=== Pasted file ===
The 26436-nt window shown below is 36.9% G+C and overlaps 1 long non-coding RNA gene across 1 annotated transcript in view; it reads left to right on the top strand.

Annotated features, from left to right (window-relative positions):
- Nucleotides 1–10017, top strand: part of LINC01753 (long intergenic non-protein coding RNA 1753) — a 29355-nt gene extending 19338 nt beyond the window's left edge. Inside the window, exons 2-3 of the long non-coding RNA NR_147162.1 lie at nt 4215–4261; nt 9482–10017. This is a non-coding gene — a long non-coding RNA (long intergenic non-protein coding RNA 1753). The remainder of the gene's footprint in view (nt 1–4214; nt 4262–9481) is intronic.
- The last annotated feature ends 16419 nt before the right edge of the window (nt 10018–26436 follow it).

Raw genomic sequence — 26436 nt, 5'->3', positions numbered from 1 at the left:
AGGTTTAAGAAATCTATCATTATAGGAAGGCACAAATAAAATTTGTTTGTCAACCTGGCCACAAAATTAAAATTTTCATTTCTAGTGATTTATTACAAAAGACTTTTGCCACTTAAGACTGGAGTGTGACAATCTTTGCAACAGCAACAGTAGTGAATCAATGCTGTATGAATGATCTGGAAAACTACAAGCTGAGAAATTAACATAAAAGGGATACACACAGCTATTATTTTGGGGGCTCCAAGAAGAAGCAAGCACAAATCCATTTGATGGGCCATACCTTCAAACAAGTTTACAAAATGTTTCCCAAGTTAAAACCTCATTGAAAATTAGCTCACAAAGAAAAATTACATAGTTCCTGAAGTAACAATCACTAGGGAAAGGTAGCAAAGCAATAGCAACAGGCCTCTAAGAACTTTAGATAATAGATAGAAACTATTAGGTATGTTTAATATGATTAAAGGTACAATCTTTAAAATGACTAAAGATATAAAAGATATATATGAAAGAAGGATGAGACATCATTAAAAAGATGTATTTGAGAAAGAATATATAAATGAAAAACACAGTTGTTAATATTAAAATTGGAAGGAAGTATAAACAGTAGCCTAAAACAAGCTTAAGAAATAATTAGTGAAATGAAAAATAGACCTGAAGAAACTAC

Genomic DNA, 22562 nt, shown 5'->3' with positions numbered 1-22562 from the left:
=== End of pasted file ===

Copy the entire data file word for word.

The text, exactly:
The 26436-nt window shown below is 36.9% G+C and overlaps 1 long non-coding RNA gene across 1 annotated transcript in view; it reads left to right on the top strand.

Annotated features, from left to right (window-relative positions):
- Nucleotides 1–10017, top strand: part of LINC01753 (long intergenic non-protein coding RNA 1753) — a 29355-nt gene extending 19338 nt beyond the window's left edge. Inside the window, exons 2-3 of the long non-coding RNA NR_147162.1 lie at nt 4215–4261; nt 9482–10017. This is a non-coding gene — a long non-coding RNA (long intergenic non-protein coding RNA 1753). The remainder of the gene's footprint in view (nt 1–4214; nt 4262–9481) is intronic.
- The last annotated feature ends 16419 nt before the right edge of the window (nt 10018–26436 follow it).

Raw genomic sequence — 26436 nt, 5'->3', positions numbered from 1 at the left:
AGGTTTAAGAAATCTATCATTATAGGAAGGCACAAATAAAATTTGTTTGTCAACCTGGCCACAAAATTAAAATTTTCATTTCTAGTGATTTATTACAAAAGACTTTTGCCACTTAAGACTGGAGTGTGACAATCTTTGCAACAGCAACAGTAGTGAATCAATGCTGTATGAATGATCTGGAAAACTACAAGCTGAGAAATTAACATAAAAGGGATACACACAGCTATTATTTTGGGGGCTCCAAGAAGAAGCAAGCACAAATCCATTTGATGGGCCATACCTTCAAACAAGTTTACAAAATGTTTCCCAAGTTAAAACCTCATTGAAAATTAGCTCACAAAGAAAAATTACATAGTTCCTGAAGTAACAATCACTAGGGAAAGGTAGCAAAGCAATAGCAACAGGCCTCTAAGAACTTTAGATAATAGATAGAAACTATTAGGTATGTTTAATATGATTAAAGGTACAATCTTTAAAATGACTAAAGATATAAAAGATATATATGAAAGAAGGATGAGACATCATTAAAAAGATGTATTTGAGAAAGAATATATAAATGAAAAACACAGTTGTTAATATTAAAATTGGAAGGAAGTATAAACAGTAGCCTAAAACAAGCTTAAGAAATAATTAGTGAAATGAAAAATAGACCTGAAGAAACTAC

Genomic DNA, 22562 nt, shown 5'->3' with positions numbered 1-22562 from the left: